1. Great reminder! Some of this bridges the gulf between who I am and who my story is. Not my particular (peculiar) personal story, but the story that is the face of my work. What and how I choose to present in my work is important in this because I need to be sure I’m not alienating part of my audience, that the road they travel with me is more common than not.

    Thanks for the blog. Makes me glad I recently subscribed.

    1. Carolyn

      Hi Rob,

      I’m really glad you subscribed too – but mostly I’m glad you’re glad! :-p Thank you for the thoughtful and insightful comment. Best of luck and I hope you continue to enjoy the road you travel with me! 🙂 – Carolyn

  2. David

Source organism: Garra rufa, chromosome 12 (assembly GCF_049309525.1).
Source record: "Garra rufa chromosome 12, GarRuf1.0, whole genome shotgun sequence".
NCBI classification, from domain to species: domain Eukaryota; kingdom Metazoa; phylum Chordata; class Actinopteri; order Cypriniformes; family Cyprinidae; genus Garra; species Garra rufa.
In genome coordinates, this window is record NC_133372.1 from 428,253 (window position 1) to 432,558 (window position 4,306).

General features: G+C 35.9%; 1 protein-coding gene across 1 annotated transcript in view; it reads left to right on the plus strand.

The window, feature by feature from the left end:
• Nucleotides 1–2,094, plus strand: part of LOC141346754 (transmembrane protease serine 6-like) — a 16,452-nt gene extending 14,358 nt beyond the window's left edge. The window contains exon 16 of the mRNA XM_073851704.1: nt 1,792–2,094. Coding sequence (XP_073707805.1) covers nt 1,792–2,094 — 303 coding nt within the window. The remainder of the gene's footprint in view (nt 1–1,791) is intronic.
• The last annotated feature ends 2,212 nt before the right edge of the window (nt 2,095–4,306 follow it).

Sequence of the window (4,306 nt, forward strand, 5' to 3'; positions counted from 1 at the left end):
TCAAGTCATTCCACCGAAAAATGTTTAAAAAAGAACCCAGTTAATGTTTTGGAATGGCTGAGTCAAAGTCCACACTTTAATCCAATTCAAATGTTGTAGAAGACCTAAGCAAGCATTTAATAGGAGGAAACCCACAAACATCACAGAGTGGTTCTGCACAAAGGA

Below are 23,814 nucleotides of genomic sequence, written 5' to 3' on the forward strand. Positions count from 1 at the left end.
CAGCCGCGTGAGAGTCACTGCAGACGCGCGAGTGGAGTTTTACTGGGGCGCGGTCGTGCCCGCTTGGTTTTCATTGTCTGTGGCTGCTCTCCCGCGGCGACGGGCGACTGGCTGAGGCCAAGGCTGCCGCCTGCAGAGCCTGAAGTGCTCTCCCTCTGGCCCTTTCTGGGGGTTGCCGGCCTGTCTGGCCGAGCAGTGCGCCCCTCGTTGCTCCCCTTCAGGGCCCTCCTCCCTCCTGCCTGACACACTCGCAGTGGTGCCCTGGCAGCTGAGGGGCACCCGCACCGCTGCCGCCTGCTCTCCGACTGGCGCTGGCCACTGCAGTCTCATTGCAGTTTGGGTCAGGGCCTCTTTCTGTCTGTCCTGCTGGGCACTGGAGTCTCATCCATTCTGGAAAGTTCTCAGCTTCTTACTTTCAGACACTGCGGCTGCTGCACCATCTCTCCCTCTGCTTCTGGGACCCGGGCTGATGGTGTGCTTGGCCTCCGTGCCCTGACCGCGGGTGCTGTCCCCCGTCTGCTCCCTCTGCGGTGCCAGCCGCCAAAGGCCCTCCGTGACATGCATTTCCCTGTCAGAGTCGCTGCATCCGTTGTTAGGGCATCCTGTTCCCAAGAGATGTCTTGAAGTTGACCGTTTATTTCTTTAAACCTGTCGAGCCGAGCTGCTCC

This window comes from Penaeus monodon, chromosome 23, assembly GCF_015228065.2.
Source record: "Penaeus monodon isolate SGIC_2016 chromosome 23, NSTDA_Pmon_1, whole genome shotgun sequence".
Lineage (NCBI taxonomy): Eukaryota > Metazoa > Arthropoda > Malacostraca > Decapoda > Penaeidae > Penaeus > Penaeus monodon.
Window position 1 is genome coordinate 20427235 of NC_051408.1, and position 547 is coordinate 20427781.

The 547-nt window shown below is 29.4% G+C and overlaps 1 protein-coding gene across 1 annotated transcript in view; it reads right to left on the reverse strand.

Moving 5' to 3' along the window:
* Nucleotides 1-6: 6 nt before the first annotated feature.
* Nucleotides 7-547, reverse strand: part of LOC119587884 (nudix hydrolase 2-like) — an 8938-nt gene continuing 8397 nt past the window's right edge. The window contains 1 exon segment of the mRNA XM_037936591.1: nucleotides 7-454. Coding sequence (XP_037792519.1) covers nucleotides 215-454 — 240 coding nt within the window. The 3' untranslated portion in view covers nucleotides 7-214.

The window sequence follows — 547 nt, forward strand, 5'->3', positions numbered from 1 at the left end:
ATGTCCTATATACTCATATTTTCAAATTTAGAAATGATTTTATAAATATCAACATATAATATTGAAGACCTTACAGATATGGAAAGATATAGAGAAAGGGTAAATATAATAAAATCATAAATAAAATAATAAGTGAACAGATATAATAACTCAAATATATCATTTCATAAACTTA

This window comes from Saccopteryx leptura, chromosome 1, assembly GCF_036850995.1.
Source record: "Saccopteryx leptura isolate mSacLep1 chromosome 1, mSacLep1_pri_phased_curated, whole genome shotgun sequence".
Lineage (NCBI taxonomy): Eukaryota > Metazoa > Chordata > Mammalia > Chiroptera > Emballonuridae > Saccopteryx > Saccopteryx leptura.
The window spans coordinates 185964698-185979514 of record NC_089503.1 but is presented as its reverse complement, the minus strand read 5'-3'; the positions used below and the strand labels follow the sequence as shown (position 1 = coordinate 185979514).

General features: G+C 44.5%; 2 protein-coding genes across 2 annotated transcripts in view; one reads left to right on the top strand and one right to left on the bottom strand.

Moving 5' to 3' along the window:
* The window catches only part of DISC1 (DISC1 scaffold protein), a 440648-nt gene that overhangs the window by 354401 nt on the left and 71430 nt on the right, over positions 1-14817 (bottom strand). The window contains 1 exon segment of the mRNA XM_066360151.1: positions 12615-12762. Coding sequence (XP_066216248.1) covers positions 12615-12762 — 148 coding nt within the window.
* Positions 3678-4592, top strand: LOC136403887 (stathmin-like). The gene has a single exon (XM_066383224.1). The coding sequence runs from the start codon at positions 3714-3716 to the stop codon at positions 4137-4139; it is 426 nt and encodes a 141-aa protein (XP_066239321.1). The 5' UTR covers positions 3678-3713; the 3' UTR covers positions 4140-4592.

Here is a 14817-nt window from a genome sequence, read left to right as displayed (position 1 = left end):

Yes I (and others) definitely go out of my way for overall experience. E.g., I travel extra miles to go to a small hardware store (as opposed to a big box) even though the prices are a tad higher and the selection not as great. They are well staffed, friendly & helpful, and making an effort to offer green products.


    (Keep up the good work – your blogs are on target)

  3. David

    I found it interesting that you chose the store that did not have the better coffee. I think it starts with good product, but people come back for great service and the small things (like remembering their names, or just saying good morning and asking how they’re doing).


    1. Carolyn

      Thank you for your comment. I believe that good product is part of what consistently brings people back – as my story demonstrates. What really brings people back is product + service + experience = overall experience.

      -Carolyn Higgins